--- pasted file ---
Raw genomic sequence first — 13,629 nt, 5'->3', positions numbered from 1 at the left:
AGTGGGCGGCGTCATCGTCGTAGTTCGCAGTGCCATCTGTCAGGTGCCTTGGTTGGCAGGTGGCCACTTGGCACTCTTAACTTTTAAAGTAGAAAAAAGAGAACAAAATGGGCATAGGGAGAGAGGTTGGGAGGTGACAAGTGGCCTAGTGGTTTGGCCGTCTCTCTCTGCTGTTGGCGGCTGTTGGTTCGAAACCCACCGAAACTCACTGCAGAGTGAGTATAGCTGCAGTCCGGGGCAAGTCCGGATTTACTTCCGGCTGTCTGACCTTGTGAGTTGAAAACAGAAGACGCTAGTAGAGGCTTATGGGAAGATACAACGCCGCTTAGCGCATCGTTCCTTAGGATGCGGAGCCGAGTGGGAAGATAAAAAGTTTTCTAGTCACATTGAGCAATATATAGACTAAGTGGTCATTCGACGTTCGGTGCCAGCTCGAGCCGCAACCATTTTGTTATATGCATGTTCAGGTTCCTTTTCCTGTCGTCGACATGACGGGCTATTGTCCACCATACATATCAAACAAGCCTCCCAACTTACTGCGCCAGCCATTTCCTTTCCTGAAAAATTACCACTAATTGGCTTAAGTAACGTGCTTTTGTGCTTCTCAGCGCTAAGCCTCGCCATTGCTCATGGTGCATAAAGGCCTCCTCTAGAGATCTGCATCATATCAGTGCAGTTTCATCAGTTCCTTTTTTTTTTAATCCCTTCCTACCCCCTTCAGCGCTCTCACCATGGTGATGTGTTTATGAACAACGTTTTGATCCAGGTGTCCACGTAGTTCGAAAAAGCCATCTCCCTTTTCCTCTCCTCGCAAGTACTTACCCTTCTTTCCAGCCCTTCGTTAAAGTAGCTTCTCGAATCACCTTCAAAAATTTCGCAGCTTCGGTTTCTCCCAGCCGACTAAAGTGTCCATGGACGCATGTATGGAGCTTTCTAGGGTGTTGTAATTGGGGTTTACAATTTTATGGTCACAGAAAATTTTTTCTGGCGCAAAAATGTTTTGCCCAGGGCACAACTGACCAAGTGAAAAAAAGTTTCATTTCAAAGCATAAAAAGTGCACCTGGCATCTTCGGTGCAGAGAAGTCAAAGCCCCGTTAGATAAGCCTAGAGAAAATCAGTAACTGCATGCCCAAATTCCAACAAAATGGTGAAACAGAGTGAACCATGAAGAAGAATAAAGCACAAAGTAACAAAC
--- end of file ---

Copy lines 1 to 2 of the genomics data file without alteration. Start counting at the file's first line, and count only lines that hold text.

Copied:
Raw genomic sequence first — 13,629 nt, 5'->3', positions numbered from 1 at the left:
AGTGGGCGGCGTCATCGTCGTAGTTCGCAGTGCCATCTGTCAGGTGCCTTGGTTGGCAGGTGGCCACTTGGCACTCTTAACTTTTAAAGTAGAAAAAAGAGAACAAAATGGGCATAGGGAGAGAGGTTGGGAGGTGACAAGTGGCCTAGTGGTTTGGCCGTCTCTCTCTGCTGTTGGCGGCTGTTGGTTCGAAACCCACCGAAACTCACTGCAGAGTGAGTATAGCTGCAGTCCGGGGCAAGTCCGGATTTACTTCCGGCTGTCTGACCTTGTGAGTTGAAAACAGAAGACGCTAGTAGAGGCTTATGGGAAGATACAACGCCGCTTAGCGCATCGTTCCTTAGGATGCGGAGCCGAGTGGGAAGATAAAAAGTTTTCTAGTCACATTGAGCAATATATAGACTAAGTGGTCATTCGACGTTCGGTGCCAGCTCGAGCCGCAACCATTTTGTTATATGCATGTTCAGGTTCCTTTTCCTGTCGTCGACATGACGGGCTATTGTCCACCATACATATCAAACAAGCCTCCCAACTTACTGCGCCAGCCATTTCCTTTCCTGAAAAATTACCACTAATTGGCTTAAGTAACGTGCTTTTGTGCTTCTCAGCGCTAAGCCTCGCCATTGCTCATGGTGCATAAAGGCCTCCTCTAGAGATCTGCATCATATCAGTGCAGTTTCATCAGTTCCTTTTTTTTTTAATCCCTTCCTACCCCCTTCAGCGCTCTCACCATGGTGATGTGTTTATGAACAACGTTTTGATCCAGGTGTCCACGTAGTTCGAAAAAGCCATCTCCCTTTTCCTCTCCTCGCAAGTACTTACCCTTCTTTCCAGCCCTTCGTTAAAGTAGCTTCTCGAATCACCTTCAAAAATTTCGCAGCTTCGGTTTCTCCCAGCCGACTAAAGTGTCCATGGACGCATGTATGGAGCTTTCTAGGGTGTTGTAATTGGGGTTTACAATTTTATGGTCACAGAAAATTTTTTCTGGCGCAAAAATGTTTTGCCCAGGGCACAACTGACCAAGTGAAAAAAAGTTTCATTTCAAAGCATAAAAAGTGCACCTGGCATCTTCGGTGCAGAGAAGTCAAAGCCCCGTTAGATAAGCCTAGAGAAAATCAGTAACTGCATGCCCAAATTCCAACAAAATGGTGAAACAGAGTGAACCATGAAGAAGAATAAAGCACAAAGTAACAAAC